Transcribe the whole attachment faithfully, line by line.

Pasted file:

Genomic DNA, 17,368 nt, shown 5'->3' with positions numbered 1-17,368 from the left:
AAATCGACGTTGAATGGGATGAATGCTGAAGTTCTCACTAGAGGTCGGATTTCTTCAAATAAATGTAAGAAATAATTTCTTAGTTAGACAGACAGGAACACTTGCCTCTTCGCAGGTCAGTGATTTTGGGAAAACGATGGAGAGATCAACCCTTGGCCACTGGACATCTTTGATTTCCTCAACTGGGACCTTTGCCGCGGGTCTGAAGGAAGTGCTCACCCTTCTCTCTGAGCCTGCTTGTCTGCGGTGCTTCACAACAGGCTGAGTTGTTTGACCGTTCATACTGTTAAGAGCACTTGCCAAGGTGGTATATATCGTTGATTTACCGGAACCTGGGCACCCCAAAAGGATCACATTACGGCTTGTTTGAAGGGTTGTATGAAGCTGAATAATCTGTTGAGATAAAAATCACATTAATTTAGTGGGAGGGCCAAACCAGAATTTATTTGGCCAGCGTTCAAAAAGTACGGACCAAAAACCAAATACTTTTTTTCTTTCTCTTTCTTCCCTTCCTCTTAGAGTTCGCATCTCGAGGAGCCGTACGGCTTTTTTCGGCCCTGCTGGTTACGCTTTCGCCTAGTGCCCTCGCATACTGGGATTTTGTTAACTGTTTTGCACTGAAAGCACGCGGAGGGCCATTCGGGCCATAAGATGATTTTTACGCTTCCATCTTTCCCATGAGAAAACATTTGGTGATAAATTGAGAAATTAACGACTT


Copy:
Genomic DNA, 17,368 nt, shown 5'->3' with positions numbered 1-17,368 from the left:
AAATCGACGTTGAATGGGATGAATGCTGAAGTTCTCACTAGAGGTCGGATTTCTTCAAATAAATGTAAGAAATAATTTCTTAGTTAGACAGACAGGAACACTTGCCTCTTCGCAGGTCAGTGATTTTGGGAAAACGATGGAGAGATCAACCCTTGGCCACTGGACATCTTTGATTTCCTCAACTGGGACCTTTGCCGCGGGTCTGAAGGAAGTGCTCACCCTTCTCTCTGAGCCTGCTTGTCTGCGGTGCTTCACAACAGGCTGAGTTGTTTGACCGTTCATACTGTTAAGAGCACTTGCCAAGGTGGTATATATCGTTGATTTACCGGAACCTGGGCACCCCAAAAGGATCACATTACGGCTTGTTTGAAGGGTTGTATGAAGCTGAATAATCTGTTGAGATAAAAATCACATTAATTTAGTGGGAGGGCCAAACCAGAATTTATTTGGCCAGCGTTCAAAAAGTACGGACCAAAAACCAAATACTTTTTTTCTTTCTCTTTCTTCCCTTCCTCTTAGAGTTCGCATCTCGAGGAGCCGTACGGCTTTTTTCGGCCCTGCTGGTTACGCTTTCGCCTAGTGCCCTCGCATACTGGGATTTTGTTAACTGTTTTGCACTGAAAGCACGCGGAGGGCCATTCGGGCCATAAGATGATTTTTACGCTTCCATCTTTCCCATGAGAAAACATTTGGTGATAAATTGAGAAATTAACGACTT